The Search To Belong By Joseph Myers

The Search To Belong (TSTB) is a book about our need to belong, how it manifests in our lives, and some basic misunderstandings about belonging. It is clear from reading TSTB that we are missing some key pieces of belonging in church today. Myers views are based on the communication theories of Edward T. Hall. Hall says that we communicate in four spaces, public, social, personal, and intimate, and Myers uses that framework to view belonging. Public belonging is based on a mutual connection to a third party. (41) For example I belong with millions as a die-hard (and often) fan of the Chicago Cubs. Social belonging is where we share a piece or small picture of who we are. (46) Examples of this kind of belonging are conversations that involve questions like, “Tell me about yourself.” Personal belonging is when we share private thoughts, experiences, and feelings with someone. These are the people we would call “close friends.” (47-50) Intimate belonging happens when we share the “naked truth” of ourselves with someone. (50) An example of this is marriage, but intimate space is not restricted to marriage.

TSTB suggests that we need a healthy harmony of belonging in each of the four spaces. One is not more important than the other, and if we lack belonging in even one space we will feel like we are missing something. Myers continues to suggest that connections in each of the spaces happen naturally and organically, and that we cannot force these connections to happen. He suggests, and at this point in my reflection I agree, that there are two major mistakes we as the church have made regarding groups. First, we push the intimacy space as if it is the end-all-be-all, that our goal for every group and relationship should be intimacy. Myers suggests that we all need a harmony that includes all four spaces to have a healthy sense of belonging. Second, too often we try to manufacture belonging, especially intimacy. Which makes sense given the first mistake. When we do this we run the risk of actually hurting people by setting unrealistic expectations. Instead we must be content to allow people to connect in and with our churches in all four spaces, and all we can do is create an environment that will give people the opportunity to connect in each of the four spaces.

TSTB is somewhat but not completely counter to a book we read earlier this semester about how consumer culture influences the church (Consuming Religion by Vincent Miller). That book suggested increasing agency, or ownership, as a way to counter a consumer approach to church. Myers may agree with this view, but he would clearly suggest that increased agency cannot be manufactured. All we can do is create an environment for people to choose it.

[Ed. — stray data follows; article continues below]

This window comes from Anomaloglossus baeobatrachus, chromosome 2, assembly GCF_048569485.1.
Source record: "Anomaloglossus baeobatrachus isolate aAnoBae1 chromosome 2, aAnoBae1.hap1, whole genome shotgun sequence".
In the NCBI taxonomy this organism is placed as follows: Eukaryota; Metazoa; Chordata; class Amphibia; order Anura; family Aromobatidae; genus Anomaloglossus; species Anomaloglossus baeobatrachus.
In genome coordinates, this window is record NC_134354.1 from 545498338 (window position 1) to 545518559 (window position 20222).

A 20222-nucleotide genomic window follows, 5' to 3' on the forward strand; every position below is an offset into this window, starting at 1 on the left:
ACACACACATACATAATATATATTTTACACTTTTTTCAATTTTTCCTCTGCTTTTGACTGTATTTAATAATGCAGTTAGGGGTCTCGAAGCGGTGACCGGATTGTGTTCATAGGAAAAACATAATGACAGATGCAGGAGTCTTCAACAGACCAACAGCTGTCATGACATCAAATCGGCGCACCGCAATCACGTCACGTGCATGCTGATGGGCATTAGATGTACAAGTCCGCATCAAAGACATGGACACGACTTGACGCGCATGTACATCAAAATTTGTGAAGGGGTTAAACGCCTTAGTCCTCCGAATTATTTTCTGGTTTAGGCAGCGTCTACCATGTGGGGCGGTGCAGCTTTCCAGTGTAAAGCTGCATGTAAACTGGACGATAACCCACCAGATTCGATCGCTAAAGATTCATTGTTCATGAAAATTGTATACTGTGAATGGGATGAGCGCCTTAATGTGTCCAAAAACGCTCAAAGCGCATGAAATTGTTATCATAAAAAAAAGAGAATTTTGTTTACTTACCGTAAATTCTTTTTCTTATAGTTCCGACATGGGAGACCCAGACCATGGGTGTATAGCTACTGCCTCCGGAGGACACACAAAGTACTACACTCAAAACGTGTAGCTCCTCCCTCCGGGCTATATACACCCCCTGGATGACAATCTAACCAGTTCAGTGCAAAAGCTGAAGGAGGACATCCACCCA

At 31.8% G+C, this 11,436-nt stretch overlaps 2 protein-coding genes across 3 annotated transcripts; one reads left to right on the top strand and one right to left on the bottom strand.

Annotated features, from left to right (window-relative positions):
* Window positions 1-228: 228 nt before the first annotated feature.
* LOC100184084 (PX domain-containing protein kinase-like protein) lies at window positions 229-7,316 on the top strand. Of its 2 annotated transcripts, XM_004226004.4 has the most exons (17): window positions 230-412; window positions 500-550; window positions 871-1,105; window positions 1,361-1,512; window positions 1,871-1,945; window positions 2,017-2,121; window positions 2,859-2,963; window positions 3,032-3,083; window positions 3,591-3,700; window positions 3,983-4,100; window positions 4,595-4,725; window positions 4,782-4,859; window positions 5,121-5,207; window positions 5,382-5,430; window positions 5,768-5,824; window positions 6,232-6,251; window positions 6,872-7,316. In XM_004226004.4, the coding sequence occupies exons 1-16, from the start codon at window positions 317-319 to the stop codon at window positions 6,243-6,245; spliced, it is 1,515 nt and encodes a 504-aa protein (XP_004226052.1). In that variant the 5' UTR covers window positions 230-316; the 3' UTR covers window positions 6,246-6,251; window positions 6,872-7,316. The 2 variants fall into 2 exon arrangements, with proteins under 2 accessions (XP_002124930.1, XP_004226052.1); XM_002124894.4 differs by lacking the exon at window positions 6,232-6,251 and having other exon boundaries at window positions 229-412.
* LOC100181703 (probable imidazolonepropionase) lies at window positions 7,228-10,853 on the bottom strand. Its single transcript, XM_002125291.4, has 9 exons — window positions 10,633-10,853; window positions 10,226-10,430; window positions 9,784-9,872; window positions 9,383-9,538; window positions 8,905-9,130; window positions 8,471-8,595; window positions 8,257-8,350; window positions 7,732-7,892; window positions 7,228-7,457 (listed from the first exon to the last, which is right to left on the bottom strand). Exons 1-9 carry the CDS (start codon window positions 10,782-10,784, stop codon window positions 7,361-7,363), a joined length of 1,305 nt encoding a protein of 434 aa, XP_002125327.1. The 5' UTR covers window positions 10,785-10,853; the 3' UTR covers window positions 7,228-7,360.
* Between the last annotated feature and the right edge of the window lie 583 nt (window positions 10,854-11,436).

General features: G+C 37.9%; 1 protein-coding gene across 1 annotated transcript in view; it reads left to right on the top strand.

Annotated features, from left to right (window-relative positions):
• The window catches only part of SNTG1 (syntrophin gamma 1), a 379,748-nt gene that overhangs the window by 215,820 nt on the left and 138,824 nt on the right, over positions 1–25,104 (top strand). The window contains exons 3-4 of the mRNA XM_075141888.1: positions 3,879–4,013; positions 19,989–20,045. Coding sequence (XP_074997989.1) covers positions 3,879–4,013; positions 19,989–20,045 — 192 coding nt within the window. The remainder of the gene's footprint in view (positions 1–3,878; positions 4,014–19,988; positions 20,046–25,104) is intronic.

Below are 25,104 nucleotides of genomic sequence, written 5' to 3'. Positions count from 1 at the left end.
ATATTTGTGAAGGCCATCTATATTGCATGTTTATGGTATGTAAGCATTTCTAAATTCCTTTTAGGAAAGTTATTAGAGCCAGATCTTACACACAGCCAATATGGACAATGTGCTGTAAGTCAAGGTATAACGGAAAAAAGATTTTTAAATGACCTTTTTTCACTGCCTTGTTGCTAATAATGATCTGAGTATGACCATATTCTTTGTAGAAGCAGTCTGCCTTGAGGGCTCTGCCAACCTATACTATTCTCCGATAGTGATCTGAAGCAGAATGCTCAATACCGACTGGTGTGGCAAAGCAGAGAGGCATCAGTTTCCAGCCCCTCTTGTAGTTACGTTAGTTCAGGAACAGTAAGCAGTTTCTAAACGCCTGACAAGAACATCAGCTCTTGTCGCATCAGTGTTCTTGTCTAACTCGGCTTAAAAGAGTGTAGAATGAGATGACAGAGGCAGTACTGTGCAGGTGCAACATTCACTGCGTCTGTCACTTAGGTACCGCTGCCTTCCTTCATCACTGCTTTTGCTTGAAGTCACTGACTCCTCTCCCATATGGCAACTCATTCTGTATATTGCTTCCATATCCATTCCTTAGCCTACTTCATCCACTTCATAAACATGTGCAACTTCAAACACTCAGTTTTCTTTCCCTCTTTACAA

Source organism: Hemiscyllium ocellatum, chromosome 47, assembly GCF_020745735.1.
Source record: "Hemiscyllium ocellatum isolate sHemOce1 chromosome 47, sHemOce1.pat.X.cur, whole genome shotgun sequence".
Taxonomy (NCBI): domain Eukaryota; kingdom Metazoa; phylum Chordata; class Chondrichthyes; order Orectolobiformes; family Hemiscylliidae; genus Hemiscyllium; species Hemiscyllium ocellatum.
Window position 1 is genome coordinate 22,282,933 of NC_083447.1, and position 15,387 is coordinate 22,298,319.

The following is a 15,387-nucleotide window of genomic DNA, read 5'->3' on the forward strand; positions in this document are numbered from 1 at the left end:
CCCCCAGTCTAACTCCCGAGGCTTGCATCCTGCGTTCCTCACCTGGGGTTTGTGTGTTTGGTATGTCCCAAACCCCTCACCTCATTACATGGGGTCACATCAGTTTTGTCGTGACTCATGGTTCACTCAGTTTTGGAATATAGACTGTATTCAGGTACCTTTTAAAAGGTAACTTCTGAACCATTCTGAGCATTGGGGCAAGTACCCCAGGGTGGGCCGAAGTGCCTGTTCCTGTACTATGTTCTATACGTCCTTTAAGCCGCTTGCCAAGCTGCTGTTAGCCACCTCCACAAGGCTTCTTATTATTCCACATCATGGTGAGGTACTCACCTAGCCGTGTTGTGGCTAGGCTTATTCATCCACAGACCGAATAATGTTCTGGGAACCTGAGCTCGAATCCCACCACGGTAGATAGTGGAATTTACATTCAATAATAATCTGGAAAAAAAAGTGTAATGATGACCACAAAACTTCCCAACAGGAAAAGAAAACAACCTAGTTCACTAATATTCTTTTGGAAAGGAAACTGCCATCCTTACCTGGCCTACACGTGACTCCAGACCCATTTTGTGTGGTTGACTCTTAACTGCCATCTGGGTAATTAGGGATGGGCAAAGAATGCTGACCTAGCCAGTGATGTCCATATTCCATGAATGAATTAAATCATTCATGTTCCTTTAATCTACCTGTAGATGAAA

I find myself wrestling with TSTB and discipleship. It’s probably well known by now that I agree wholeheartedly with Dallas Willard that being a disciple of Jesus is at the core of our lives. Everything else comes after being a disciple. So I wonder how we engage in discipleship in all four spaces? How do I do this in my own life, being a disciple in public, social, personal, and intimate spaces with Jesus, and how do we encourage or facilitate discipleship in each of the four spaces in our communities? I don’t have answers at the moment, but perhaps some of the conversation here will help shake out some thoughts.

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8 Responses to The Search To Belong By Joseph Myers

  1. Jason Clark says:

    Great post Jason, thank you.

    I wonder, how do you see those 4 spaces worked in well in your current context. Or as you look back over the last few years, where have you seen them incarnated to healthily?

    Thanks, Jason

  2. dwvw67 says:

    You say that you wonder about discipleship in all four spaces. I too read this book, and I would be inclined to say that Myers might think that not all activities have to occur on all spaces. Discipleship could be a personal/intimate space thing, and it might not fit on a public/social setting, but that’s ok. Whereas other disciplines can easily occur on those spaces. Just some quick thoughts on turkey day. What do you think?

  3. Jason Feffer says: